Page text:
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Join Jenica Allen and Bethany Bradley to learn about new tools for identifying and prioritizing range-shifting invasive plants coming soon to a landscape near you.
The effects of urban development write a profound signature on the landscape. Soils are inevitably compacted and regraded or paved over.
There is a soil-plant continuum—an ecological symbiosis—that is essential for the growth and sustainability of all vegetation.
This webinar will demonstrate the role carbon plays in crop rotations with cover crops. Participate in this training to learn how carbon enters the plant and ultimately the soil.
A soil moisture sensor-based automated irrigation system was trialed in a commercial floriculture greenhouse to determine what benefits these types of systems may offer to herbaceous ornamental producers.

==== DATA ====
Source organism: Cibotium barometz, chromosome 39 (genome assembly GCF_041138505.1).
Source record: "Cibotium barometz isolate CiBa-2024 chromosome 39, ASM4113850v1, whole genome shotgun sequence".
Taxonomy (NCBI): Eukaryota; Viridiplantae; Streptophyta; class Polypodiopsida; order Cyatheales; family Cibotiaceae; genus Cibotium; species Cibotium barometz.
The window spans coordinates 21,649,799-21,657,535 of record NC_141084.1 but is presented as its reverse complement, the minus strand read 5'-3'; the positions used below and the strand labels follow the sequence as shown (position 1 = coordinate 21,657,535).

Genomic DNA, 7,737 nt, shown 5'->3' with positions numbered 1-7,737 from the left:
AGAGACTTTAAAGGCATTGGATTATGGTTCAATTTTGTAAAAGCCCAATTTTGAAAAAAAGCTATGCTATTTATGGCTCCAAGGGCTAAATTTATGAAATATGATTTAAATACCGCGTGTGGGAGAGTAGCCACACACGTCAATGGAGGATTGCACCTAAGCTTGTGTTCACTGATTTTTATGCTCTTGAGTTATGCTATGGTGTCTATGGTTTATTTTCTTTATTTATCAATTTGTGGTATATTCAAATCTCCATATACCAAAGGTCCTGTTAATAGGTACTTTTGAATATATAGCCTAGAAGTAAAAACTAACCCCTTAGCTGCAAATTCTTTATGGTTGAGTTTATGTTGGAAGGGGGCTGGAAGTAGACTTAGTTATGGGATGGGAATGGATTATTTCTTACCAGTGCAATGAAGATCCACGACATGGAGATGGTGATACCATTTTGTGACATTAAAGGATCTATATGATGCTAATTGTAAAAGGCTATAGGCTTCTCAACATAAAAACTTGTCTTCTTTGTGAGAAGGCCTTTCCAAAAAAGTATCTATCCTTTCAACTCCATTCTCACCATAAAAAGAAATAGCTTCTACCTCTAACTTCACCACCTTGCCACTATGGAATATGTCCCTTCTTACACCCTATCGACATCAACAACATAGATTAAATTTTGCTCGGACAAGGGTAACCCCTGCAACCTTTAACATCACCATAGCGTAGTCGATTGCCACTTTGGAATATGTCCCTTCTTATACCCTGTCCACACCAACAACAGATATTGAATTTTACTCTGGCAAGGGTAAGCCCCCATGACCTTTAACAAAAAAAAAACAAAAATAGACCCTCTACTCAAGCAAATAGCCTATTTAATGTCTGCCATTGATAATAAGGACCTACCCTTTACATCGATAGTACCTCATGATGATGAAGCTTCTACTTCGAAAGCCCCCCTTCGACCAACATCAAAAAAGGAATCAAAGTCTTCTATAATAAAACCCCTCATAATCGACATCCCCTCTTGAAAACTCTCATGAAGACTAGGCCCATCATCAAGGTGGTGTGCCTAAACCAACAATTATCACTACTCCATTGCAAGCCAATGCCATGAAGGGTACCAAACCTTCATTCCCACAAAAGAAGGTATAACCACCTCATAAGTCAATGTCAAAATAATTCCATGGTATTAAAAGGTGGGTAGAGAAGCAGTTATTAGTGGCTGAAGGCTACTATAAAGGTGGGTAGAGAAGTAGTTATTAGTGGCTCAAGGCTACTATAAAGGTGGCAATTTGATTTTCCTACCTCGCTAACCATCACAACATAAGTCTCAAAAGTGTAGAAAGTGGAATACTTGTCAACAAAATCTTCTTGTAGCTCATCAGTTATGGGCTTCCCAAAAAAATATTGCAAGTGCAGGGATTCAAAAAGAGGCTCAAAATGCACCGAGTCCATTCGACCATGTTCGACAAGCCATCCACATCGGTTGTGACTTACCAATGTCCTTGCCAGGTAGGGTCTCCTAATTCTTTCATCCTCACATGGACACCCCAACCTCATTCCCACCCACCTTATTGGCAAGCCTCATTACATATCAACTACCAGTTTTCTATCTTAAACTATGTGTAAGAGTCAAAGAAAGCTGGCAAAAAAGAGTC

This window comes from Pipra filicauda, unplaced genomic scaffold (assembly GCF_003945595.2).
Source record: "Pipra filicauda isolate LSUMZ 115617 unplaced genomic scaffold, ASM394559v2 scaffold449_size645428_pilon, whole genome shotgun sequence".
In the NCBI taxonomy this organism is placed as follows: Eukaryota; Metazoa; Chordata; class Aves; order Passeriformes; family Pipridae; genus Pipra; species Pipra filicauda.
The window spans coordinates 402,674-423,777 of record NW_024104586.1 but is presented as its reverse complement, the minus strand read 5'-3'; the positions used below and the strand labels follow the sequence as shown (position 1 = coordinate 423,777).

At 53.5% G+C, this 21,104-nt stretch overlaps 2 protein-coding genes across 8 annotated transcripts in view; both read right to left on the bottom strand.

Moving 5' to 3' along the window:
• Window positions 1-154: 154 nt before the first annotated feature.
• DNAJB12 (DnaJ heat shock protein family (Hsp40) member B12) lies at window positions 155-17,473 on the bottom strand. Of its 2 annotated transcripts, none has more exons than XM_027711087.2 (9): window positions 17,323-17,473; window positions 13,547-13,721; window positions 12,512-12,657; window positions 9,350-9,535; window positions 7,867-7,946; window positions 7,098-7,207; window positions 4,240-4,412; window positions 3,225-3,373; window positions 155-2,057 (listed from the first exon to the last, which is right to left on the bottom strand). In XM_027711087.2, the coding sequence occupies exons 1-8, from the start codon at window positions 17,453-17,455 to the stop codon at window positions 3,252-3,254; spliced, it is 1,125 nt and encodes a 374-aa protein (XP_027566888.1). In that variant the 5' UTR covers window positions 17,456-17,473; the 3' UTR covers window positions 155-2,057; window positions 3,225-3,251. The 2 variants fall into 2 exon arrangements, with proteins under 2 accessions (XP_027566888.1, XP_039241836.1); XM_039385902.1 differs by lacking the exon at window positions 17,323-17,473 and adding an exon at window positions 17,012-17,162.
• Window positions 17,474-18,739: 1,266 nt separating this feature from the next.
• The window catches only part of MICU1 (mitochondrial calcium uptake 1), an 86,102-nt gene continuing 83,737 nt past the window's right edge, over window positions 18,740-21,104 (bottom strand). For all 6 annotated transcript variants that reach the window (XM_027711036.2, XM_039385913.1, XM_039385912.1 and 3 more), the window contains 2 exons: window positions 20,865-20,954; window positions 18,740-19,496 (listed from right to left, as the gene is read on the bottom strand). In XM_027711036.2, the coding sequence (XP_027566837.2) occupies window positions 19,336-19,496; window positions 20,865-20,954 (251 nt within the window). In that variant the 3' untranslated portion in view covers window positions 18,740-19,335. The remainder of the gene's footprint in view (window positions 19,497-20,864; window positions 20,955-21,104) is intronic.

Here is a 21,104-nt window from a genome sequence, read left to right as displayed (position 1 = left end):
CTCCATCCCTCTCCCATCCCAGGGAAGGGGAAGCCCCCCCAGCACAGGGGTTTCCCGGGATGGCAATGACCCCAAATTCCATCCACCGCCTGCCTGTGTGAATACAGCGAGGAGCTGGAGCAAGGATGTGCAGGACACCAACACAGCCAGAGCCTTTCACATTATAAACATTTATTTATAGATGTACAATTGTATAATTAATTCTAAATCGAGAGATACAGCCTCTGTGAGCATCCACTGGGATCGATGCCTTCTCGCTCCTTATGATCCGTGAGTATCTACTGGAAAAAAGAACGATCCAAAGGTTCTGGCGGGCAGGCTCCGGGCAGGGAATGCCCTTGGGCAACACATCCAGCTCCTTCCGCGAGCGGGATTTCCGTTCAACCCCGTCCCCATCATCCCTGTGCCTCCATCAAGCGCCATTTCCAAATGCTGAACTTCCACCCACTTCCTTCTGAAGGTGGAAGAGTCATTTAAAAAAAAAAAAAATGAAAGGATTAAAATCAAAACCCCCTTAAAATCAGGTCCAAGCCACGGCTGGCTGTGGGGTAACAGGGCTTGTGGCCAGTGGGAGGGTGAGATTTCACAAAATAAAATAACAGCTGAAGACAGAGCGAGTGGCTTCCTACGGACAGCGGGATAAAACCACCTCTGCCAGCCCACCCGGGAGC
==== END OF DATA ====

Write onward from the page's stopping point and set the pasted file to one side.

Mulch is often applied in landscape planting beds for weed control, but little research has focused specifically on mulch and preemergence (PRE) herbicide combinations.
Understanding carbon footprint (CF) terminology and the science underlying its determination is important to minimizing the negative impacts of new product development and assessing positive or negative cradle-to-grave lifecycle impacts.
As the pace of urban development increases, urban green spaces, and urban trees in particular, come in direct conflict with bulldozers and backhoes.
The Center for Watershed Protection reviewed a total of 159 publications to evaluate the research questions defined in the scope of this project:
1. What is the effectiveness of urban tree planting on reducing runoff, nutrient and sediment?
Beautiful gardens begin with healthy soil. The concept of soil quality is the capacity of soil to provide key functions and is measured using a variety of biological, chemical, and physical properties and processes.